Victor Tseng has worked for some of China’s top technology companies, like Baidu and Ctrip. It was his MBA that got him into the industry at the right time
From the outset of his career, Victor Tseng has always been keen to work in high growth markets. In the early 2000s, he identified two areas that looked set to grow faster than anything else around the world—technology and China.
China’s economy was booming, at some stages reaching a 9% growth rate, while Chinese tech giants like Alibaba, Tencent, and Victor’s future employer Baidu were all finding their feet in the expanding internet market.
He found the perfect crossover of tech and China at Tsinghua University School of Economics and Management (Tsinghua SEM), where he studied the Global MBA in 2004.
Here’s how it helped him establish himself in China’s tech market, opening doors at some of the region’s biggest players.
Switching the US for China
Victor acknowledges that his journey was almost the reverse of the typical career story. He grew up in the US, where he also did his bachelor’s. But instead of establishing himself in the US permanently, he found himself gravitating towards a career in Asia, specifically China.
Comparing the two economies in the US and in China helped him make the decision about where he wanted to orient his career, and knew that studying an MBA there would help to cement his position to start a career.
“China was a much bigger growth opportunity, it was growing a lot faster than many other regions of the world,” Victor remembers. “I saw an MBA as an investment in the region that is offering the highest growth, and would give me more opportunities with the highest return on investment potential.”
He opted for the Tsinghua Global MBA for two reasons.
First, reputation. Tsinghua was one of the most renowned universities in China, and he knew that it was a name that would lend great credibility to his name when he was looking for jobs.
The second main reason why Victor opted for Tsinghua was for the school’s reputation for tech. He describes the school as a “tech powerhouse”, with many opportunities for innovation in the program.
The Global MBA is also a partnership program with MIT Sloan School of Management, one of the world’s best academic institutions for science and technology.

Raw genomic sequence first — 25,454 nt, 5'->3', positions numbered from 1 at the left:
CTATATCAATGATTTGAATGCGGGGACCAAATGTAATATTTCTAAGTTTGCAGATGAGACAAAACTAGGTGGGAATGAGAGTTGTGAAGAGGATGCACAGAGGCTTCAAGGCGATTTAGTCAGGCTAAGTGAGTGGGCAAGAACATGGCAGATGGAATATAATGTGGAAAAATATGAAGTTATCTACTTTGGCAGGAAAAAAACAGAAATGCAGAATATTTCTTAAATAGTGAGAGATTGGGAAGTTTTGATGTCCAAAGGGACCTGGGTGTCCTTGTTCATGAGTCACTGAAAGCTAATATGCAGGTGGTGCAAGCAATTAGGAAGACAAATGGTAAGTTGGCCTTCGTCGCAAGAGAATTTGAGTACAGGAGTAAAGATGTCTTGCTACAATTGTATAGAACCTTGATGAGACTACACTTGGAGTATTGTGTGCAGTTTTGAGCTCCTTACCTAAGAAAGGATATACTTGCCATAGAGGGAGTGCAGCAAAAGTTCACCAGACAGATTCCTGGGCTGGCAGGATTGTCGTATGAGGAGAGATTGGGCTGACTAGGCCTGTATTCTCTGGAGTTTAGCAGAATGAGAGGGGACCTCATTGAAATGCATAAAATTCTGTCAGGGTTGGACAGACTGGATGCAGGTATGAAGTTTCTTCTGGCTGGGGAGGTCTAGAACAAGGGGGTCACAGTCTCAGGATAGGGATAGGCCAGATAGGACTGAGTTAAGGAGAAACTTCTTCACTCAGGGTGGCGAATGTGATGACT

“It gave me confidence working with one of the top universities in the world, and I would have more visibility in terms of the industry I was getting into,” Victor explains.
Establishing himself in China
Tsinghua, based in Beijing at the heart of Chinese business and culture, was central to gaining this knowledge.
“It really helped me sharpen my Chinese proficiency—understanding how to work in a Chinese environment, with Chinese colleagues. [It taught me] to not only do the job but to adapt culturally.”
Many of his classes had a specifically Asian or Chinese lens—in particular, the China and the World core module. But this wasn’t just to do with learning about business and management from a Chinese perspective.
Many of Victor’s classmates were from China, and working alongside them in group projects and in classes helped familiarise him with the Chinese way of working.
“They gave me more cultural awareness of how to adapt and get things done in a Chinese environment,” he recalls.
Opening doors in venture capital and tech
Getting into tech was a series of steps for Victor, as opposed to a sudden leap. Finance and venture capital was still one of his key interests, and he found that Tsinghua provided an introduction, and opened doors into many of these companies and resources.
He describes the “knock on effects” that being at Tsinghua had on his career.
First, he got a role as a vice president at Deutsche Bank, working as a Chinese internet analyst. His coverage included companies like Alibaba and Tencent, where he was observing their growth at a time of exciting tech development.
This then led into financial and communication roles at tech companies. Google-rival Baidu appointed Victor as an overseas business unit CFO, where he worked for a number of years as the company grew into becoming the second biggest search engine in the world.
Similar roles followed at online real estate companies Anjuke and Lianjia, and later on at Ctrip, China’s leading online travel platform.
The acceleration of his career from investment banking through to being at the top of one of the country’s leading tech companies doesn’t cease to amaze Victor. Casting his mind back to when he was choosing between the US and China, he’s certain that he made the right choice to suit his ambition.
“If I had decided to stay in the US, I wouldn't have become a lead internet analyst so soon. Tsinghua helped open up many doors. Taking the path in China, a less developed market back then, really allowed me to accelerate my career.”